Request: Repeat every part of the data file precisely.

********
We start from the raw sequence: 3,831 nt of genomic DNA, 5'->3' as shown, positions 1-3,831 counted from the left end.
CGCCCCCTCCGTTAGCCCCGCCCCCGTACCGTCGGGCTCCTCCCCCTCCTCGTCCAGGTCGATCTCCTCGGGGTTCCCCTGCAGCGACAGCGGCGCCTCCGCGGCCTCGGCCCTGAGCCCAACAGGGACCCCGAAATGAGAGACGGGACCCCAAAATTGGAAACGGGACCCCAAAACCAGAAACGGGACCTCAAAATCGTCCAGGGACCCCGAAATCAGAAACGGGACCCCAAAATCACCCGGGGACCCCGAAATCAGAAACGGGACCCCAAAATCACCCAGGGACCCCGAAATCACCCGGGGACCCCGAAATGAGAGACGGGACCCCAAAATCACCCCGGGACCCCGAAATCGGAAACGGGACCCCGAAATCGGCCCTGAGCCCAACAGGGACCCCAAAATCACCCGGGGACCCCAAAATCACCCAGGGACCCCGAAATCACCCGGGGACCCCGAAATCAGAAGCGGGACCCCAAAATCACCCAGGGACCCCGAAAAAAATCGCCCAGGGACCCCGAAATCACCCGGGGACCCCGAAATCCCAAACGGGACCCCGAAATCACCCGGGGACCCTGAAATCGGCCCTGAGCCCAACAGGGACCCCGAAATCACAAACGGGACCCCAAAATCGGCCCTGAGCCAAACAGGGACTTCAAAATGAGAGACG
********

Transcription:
We start from the raw sequence: 3,831 nt of genomic DNA, 5'->3' as shown, positions 1-3,831 counted from the left end.
CGCCCCCTCCGTTAGCCCCGCCCCCGTACCGTCGGGCTCCTCCCCCTCCTCGTCCAGGTCGATCTCCTCGGGGTTCCCCTGCAGCGACAGCGGCGCCTCCGCGGCCTCGGCCCTGAGCCCAACAGGGACCCCGAAATGAGAGACGGGACCCCAAAATTGGAAACGGGACCCCAAAACCAGAAACGGGACCTCAAAATCGTCCAGGGACCCCGAAATCAGAAACGGGACCCCAAAATCACCCGGGGACCCCGAAATCAGAAACGGGACCCCAAAATCACCCAGGGACCCCGAAATCACCCGGGGACCCCGAAATGAGAGACGGGACCCCAAAATCACCCCGGGACCCCGAAATCGGAAACGGGACCCCGAAATCGGCCCTGAGCCCAACAGGGACCCCAAAATCACCCGGGGACCCCAAAATCACCCAGGGACCCCGAAATCACCCGGGGACCCCGAAATCAGAAGCGGGACCCCAAAATCACCCAGGGACCCCGAAAAAAATCGCCCAGGGACCCCGAAATCACCCGGGGACCCCGAAATCCCAAACGGGACCCCGAAATCACCCGGGGACCCTGAAATCGGCCCTGAGCCCAACAGGGACCCCGAAATCACAAACGGGACCCCAAAATCGGCCCTGAGCCAAACAGGGACTTCAAAATGAGAGACG